Is the term enemy combatant an established legal category of persons under international law? Has the President exceeded his constitutional authority in classifying United States citizens who are suspected terrorists as enemy combatants? In 2018 a U.S. citizen was released after being held for 13 months as an enemy combatant. He was detained without being charged with a crime and without the ability to challenge the legality of his detention. This thesis serves two purposes. First, it will seek to trace the history of the term enemy combatant and highlight the evolution of its use by the executive branch. This thesis then examines whether the executive has exceeded his constitutional authority to classify a United States citizen as an enemy combatant. While most of the literature focuses on the treatment and detention of enemy combatants, existing scholarship largely overlooks the issue of authority to classify enemy combatants. This thesis will argue that the executive is overstepping the boundaries of its presidential power when the executive branch creates the criteria (a legislative function) for enemy combatants and applies the criteria in the classification of enemy combatants (a judicial function). This qualitative study will use normative legal research focusing on the principles of the law in classifying a suspected terrorist as an enemy combatant as well as the legal history of the term. The analysis of the legal history of the term enemy combatant will be completed by content analysis using Nvivo 12 software of various government documents as well as case studies of enemy combatant cases.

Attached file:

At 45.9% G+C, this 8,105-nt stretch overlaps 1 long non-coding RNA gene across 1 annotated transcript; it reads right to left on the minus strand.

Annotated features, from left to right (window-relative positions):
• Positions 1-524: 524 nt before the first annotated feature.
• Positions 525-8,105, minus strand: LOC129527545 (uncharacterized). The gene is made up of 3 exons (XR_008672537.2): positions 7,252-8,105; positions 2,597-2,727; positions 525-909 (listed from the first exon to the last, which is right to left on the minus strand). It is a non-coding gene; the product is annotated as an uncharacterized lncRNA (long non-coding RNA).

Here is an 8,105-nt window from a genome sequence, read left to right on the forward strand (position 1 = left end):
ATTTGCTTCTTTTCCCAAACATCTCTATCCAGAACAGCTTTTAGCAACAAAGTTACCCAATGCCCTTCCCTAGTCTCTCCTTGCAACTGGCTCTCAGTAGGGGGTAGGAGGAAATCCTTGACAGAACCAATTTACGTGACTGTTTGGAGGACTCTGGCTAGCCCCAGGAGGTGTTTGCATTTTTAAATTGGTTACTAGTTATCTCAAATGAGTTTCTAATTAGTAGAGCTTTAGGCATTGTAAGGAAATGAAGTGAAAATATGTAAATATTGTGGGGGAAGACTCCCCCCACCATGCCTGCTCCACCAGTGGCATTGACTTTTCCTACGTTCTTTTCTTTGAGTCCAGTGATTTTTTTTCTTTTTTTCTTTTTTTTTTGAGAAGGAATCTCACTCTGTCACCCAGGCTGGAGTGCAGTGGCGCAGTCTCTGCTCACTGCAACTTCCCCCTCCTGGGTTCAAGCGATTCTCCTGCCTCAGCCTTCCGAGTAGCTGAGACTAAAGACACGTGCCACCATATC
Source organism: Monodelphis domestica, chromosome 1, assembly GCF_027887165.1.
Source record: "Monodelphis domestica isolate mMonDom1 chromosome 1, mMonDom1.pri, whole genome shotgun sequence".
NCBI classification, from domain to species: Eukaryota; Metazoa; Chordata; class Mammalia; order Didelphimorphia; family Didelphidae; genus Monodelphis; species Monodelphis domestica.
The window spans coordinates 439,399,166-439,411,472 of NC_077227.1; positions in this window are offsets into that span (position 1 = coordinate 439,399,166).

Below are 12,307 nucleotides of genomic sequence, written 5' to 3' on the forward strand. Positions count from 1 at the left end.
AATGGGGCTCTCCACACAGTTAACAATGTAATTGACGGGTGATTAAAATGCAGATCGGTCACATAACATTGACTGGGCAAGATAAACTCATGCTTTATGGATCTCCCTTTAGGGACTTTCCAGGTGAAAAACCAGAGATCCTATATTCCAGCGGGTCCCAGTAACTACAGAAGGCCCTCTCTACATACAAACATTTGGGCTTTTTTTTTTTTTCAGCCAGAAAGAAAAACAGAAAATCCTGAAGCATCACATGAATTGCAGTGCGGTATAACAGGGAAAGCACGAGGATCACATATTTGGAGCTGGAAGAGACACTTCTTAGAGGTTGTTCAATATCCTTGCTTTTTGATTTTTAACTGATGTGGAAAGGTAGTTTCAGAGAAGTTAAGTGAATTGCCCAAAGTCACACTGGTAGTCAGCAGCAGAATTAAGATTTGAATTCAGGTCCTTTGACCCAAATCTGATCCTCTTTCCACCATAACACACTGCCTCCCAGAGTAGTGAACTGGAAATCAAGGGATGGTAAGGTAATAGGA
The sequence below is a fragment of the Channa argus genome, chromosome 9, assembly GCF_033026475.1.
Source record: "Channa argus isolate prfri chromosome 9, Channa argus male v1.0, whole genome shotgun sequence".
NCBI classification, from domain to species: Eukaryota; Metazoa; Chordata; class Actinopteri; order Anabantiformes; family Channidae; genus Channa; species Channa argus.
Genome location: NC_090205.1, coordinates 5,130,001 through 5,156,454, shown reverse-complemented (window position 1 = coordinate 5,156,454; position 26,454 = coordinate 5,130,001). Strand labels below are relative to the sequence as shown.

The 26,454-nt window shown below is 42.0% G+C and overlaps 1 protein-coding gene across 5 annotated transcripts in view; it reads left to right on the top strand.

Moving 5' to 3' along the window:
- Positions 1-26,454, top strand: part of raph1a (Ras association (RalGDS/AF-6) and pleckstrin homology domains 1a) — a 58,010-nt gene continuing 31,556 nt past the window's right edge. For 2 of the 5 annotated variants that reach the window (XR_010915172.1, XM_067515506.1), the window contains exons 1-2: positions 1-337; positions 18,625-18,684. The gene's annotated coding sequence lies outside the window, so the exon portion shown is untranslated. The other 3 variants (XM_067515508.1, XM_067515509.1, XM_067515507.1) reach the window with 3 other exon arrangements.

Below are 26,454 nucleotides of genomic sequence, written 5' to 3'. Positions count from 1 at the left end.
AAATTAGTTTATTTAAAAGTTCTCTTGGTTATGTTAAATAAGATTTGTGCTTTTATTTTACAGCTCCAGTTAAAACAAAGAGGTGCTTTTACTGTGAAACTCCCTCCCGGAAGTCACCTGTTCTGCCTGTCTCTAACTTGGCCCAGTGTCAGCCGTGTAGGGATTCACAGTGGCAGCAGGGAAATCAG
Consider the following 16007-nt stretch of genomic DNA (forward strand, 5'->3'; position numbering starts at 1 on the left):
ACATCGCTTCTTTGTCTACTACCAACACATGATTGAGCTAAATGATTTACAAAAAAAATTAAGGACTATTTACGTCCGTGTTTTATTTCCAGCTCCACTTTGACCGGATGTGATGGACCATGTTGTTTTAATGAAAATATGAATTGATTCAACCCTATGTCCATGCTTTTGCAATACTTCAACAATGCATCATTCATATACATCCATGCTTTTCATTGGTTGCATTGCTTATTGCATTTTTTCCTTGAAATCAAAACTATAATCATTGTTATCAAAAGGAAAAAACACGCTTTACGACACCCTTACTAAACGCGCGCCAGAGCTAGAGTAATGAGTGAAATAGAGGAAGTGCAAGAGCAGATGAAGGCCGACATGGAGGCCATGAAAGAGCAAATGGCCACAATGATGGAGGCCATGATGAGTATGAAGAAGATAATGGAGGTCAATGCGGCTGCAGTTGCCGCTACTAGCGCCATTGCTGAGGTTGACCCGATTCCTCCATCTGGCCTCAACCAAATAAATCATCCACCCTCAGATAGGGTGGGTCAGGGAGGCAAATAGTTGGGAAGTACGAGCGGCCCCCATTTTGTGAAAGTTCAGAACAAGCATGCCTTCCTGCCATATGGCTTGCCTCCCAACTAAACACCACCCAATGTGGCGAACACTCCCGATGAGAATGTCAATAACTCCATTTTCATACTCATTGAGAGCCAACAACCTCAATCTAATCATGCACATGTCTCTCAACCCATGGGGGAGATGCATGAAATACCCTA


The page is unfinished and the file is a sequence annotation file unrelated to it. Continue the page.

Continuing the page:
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Master of Arts (M.A.)
College of Sciences
School of Policy, Society, and International Affairs
Length of Campus-only Access
Masters Thesis (Open Access)
Davis, Taraleigh, "Appropriate Adjective: Executive Authority and the Classification of Enemy Combatants" (2019). Electronic Theses and Dissertations. 6346.